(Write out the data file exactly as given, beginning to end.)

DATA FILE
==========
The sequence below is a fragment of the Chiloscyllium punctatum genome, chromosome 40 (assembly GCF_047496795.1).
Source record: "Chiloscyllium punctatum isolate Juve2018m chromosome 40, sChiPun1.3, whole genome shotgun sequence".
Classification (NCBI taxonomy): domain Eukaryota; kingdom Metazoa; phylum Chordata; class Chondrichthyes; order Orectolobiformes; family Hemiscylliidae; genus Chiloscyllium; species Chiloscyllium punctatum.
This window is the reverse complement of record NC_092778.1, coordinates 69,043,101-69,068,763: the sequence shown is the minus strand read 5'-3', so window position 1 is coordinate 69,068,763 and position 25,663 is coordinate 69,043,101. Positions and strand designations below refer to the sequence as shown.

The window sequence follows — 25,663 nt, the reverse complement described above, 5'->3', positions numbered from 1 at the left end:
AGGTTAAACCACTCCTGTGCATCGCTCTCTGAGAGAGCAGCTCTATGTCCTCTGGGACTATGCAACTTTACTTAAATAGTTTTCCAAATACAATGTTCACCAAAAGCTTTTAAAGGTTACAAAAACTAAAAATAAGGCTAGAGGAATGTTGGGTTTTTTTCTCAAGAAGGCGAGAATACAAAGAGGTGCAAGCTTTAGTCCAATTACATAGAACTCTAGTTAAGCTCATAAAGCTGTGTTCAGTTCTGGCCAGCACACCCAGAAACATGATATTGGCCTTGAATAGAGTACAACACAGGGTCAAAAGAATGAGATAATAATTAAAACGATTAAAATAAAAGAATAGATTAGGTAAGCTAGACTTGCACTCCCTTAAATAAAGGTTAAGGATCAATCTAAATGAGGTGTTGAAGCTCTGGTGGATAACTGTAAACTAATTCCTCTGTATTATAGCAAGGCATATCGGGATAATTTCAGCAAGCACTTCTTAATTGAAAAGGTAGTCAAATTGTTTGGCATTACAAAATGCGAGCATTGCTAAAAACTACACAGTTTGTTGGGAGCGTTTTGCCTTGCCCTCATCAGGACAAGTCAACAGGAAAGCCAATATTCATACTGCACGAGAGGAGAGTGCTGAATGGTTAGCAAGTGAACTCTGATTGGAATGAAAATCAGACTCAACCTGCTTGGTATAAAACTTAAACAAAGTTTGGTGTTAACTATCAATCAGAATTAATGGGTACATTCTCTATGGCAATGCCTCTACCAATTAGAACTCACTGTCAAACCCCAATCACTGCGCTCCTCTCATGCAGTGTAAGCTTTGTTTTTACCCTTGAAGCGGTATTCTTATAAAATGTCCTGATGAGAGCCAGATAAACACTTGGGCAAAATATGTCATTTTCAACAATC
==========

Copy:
The sequence below is a fragment of the Chiloscyllium punctatum genome, chromosome 40 (assembly GCF_047496795.1).
Source record: "Chiloscyllium punctatum isolate Juve2018m chromosome 40, sChiPun1.3, whole genome shotgun sequence".
Classification (NCBI taxonomy): domain Eukaryota; kingdom Metazoa; phylum Chordata; class Chondrichthyes; order Orectolobiformes; family Hemiscylliidae; genus Chiloscyllium; species Chiloscyllium punctatum.
This window is the reverse complement of record NC_092778.1, coordinates 69,043,101-69,068,763: the sequence shown is the minus strand read 5'-3', so window position 1 is coordinate 69,068,763 and position 25,663 is coordinate 69,043,101. Positions and strand designations below refer to the sequence as shown.

The window sequence follows — 25,663 nt, the reverse complement described above, 5'->3', positions numbered from 1 at the left end:
AGGTTAAACCACTCCTGTGCATCGCTCTCTGAGAGAGCAGCTCTATGTCCTCTGGGACTATGCAACTTTACTTAAATAGTTTTCCAAATACAATGTTCACCAAAAGCTTTTAAAGGTTACAAAAACTAAAAATAAGGCTAGAGGAATGTTGGGTTTTTTTCTCAAGAAGGCGAGAATACAAAGAGGTGCAAGCTTTAGTCCAATTACATAGAACTCTAGTTAAGCTCATAAAGCTGTGTTCAGTTCTGGCCAGCACACCCAGAAACATGATATTGGCCTTGAATAGAGTACAACACAGGGTCAAAAGAATGAGATAATAATTAAAACGATTAAAATAAAAGAATAGATTAGGTAAGCTAGACTTGCACTCCCTTAAATAAAGGTTAAGGATCAATCTAAATGAGGTGTTGAAGCTCTGGTGGATAACTGTAAACTAATTCCTCTGTATTATAGCAAGGCATATCGGGATAATTTCAGCAAGCACTTCTTAATTGAAAAGGTAGTCAAATTGTTTGGCATTACAAAATGCGAGCATTGCTAAAAACTACACAGTTTGTTGGGAGCGTTTTGCCTTGCCCTCATCAGGACAAGTCAACAGGAAAGCCAATATTCATACTGCACGAGAGGAGAGTGCTGAATGGTTAGCAAGTGAACTCTGATTGGAATGAAAATCAGACTCAACCTGCTTGGTATAAAACTTAAACAAAGTTTGGTGTTAACTATCAATCAGAATTAATGGGTACATTCTCTATGGCAATGCCTCTACCAATTAGAACTCACTGTCAAACCCCAATCACTGCGCTCCTCTCATGCAGTGTAAGCTTTGTTTTTACCCTTGAAGCGGTATTCTTATAAAATGTCCTGATGAGAGCCAGATAAACACTTGGGCAAAATATGTCATTTTCAACAATC